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Capitol Roundup: State joins effort to remind Pennsylvanians of changes to SNAP benefits

Capitol Roundup: State joins effort to remind Pennsylvanians of changes to SNAP benefits

WILKES-BARRE — Pennsylvania Department of Human Services (DHS) Acting Secretary Val Arkoosh and Department of Agriculture Deputy Secretary for Strategic Initiatives and Market Development Cheryl Cook this week joined leadership from the Central Pennsylvania Food Bank and Feeding Pennsylvania to highlight upcoming, significant federal changes to Supplemental Nutrition Assistance Program (SNAP) benefits that will take effect starting March 1.

They also discussed how important it is for Pennsylvanians to support their local food banks and pantries as the statewide systems works to help people affected by this change.

The federal Consolidated Appropriations Act of 2023, which was passed and signed into law in December, ends a pandemic-era response policy that has provided recipients with an additional SNAP payment every month since early 2020.

These payments, known as Emergency Allotments (EAs), bring SNAP households to the maximum monthly benefit for their household size or — if the household is already at its maximum — are $95, whichever is greater.

February is the final month that EAs are authorized to be sent. All SNAP households will lose a minimum of $95 a month in SNAP benefits starting in March, with a statewide average impact of $181 per household.

Additionally, a recent change to Social Security Income following the 2023 cost of living adjustment will cause some seniors and people with disabilities to experience, on average, a further $40 decrease in monthly benefits once EAs end.

“As a physician, I’ve seen the close relationship between a person’s diet and health,: Arkoosh said. “Reliable access to healthy foods and the inherent dignity that comes with knowing you can feed yourself and your family can make a difference on both a person’s physical and mental well-being. If you are having trouble purchasing food for yourself or your family and are worried about what to do or where to go when this extra payment ends, there are resources that can help.”

When these additional benefits end, Pennsylvania’s charitable food network will be called to step up its fight against hunger in communities across the Commonwealth.

Food banks in Pennsylvania typically serve approximately 2.2 million people annually, but since the pandemic began in March 2020, these food banks have served more than 684.2 million pounds of food to more than 83.7 million duplicated individuals and an average of 581,000 people each week.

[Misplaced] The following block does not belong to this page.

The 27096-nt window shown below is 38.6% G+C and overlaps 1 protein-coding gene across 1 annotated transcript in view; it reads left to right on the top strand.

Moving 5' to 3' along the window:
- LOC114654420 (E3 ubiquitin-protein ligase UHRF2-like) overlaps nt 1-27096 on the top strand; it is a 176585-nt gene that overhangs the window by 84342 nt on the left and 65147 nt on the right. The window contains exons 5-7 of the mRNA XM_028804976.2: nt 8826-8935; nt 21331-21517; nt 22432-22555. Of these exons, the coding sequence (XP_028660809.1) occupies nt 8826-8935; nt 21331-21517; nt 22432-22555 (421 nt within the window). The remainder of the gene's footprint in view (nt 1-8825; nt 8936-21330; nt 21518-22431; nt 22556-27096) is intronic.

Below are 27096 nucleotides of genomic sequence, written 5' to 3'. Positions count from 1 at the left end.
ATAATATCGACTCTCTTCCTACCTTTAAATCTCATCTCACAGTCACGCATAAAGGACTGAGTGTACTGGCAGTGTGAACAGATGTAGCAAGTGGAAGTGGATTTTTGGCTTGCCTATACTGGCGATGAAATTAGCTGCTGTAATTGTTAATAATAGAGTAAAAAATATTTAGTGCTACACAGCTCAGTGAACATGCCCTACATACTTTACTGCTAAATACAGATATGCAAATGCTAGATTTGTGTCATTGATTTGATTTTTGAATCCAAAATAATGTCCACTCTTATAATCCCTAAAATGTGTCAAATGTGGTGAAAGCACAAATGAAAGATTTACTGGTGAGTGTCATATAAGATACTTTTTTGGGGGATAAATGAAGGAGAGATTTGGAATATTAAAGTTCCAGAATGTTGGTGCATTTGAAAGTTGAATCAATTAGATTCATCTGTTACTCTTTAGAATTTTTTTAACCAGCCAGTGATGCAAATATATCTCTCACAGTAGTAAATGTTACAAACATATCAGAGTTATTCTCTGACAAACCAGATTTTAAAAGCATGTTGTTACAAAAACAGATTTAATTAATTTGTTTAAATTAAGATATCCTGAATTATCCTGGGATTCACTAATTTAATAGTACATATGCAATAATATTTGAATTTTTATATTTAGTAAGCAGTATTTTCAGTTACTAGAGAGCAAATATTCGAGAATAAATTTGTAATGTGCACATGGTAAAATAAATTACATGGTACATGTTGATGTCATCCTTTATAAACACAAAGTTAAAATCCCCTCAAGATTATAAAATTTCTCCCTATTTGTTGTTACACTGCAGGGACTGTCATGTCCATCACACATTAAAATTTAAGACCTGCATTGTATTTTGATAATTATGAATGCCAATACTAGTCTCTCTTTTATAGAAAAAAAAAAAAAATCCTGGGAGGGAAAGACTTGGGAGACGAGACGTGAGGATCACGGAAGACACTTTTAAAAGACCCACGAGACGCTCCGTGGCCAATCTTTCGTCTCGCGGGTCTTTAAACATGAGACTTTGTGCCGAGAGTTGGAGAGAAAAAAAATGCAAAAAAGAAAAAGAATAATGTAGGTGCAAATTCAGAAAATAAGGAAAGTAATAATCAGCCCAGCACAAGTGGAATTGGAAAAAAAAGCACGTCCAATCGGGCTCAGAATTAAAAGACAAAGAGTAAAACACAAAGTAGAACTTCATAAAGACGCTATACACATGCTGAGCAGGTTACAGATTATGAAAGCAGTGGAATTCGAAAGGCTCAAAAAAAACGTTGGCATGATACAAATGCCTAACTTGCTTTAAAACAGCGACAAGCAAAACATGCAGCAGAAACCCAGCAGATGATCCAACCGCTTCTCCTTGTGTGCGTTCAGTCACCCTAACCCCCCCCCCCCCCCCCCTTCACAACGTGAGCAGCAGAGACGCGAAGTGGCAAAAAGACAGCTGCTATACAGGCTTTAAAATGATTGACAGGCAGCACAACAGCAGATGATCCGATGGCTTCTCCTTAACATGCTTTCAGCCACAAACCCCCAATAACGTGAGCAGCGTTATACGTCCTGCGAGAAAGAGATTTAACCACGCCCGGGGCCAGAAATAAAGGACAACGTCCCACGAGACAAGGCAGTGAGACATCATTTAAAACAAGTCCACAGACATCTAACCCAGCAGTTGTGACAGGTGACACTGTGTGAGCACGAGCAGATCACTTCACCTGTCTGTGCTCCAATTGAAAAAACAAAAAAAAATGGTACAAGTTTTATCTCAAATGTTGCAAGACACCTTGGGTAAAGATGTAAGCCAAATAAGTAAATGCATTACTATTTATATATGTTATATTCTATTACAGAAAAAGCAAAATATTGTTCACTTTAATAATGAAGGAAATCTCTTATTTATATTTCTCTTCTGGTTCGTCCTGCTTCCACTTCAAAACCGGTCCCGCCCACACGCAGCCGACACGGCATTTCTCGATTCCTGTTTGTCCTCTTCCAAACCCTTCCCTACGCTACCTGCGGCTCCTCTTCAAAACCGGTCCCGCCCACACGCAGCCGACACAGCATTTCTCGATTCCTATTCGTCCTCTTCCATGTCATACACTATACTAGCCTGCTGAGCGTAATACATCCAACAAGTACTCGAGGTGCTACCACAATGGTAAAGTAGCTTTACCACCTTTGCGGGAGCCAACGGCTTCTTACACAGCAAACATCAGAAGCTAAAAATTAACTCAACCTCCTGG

Supporting local food banks and pantries through monetary donations, in-kind donations of needed food items, and volunteer time will help them continue their support through this change and make their heroic work possible.

SNAP recipients who are pregnant or have kids under 5 may be able to get help buying food from PA WIC. You can call 1-800-WIC-WINS or apply online at — www.pawic.com.

For more information about SNAP Emergency Allotments and food assistance resources available, visit dhs.pa.gov/SNAPcares.

Sen. Casey seeks to prioritize tech

accessibility for people with disabilities

Following ongoing bipartisan efforts led by U.S. Sen. Bob Casey, D-Scranton, the U.S. Department of Justice (DOJ) released data on the accessibility of federal government technology for the first time in a decade.

DOJ is required by Section 508 of the Rehabilitation Act to provide a report to Congress and the President every two years on federal technology accessibility.

Despite this mandate, the latest report was from 2012, leaving taxpayers in the dark for over a decade about the accessibility of government technology, including websites, for people with disabilities.

While the new data confirmed the findings of Senator Casey’s recent investigation that exposed widespread accessibility barriers to federal technology, Sen. Casey criticized the data as insufficient and incomplete, and is urging DOJ and the entire federal government to prioritize technology and web accessibility and transparency.

Section 508 of the Rehabilitation Act requires the federal government to make all its information technology accessible to people with disabilities.

Unfortunately, because of ongoing barriers to federal website and technology access, many people with disabilities — including older adults and veterans — are being barred from key government resources, facing barriers to accessing information about COVID-19, filing claims and accessing health care, using Department of Veterans Affairs (VA) kiosks, and more.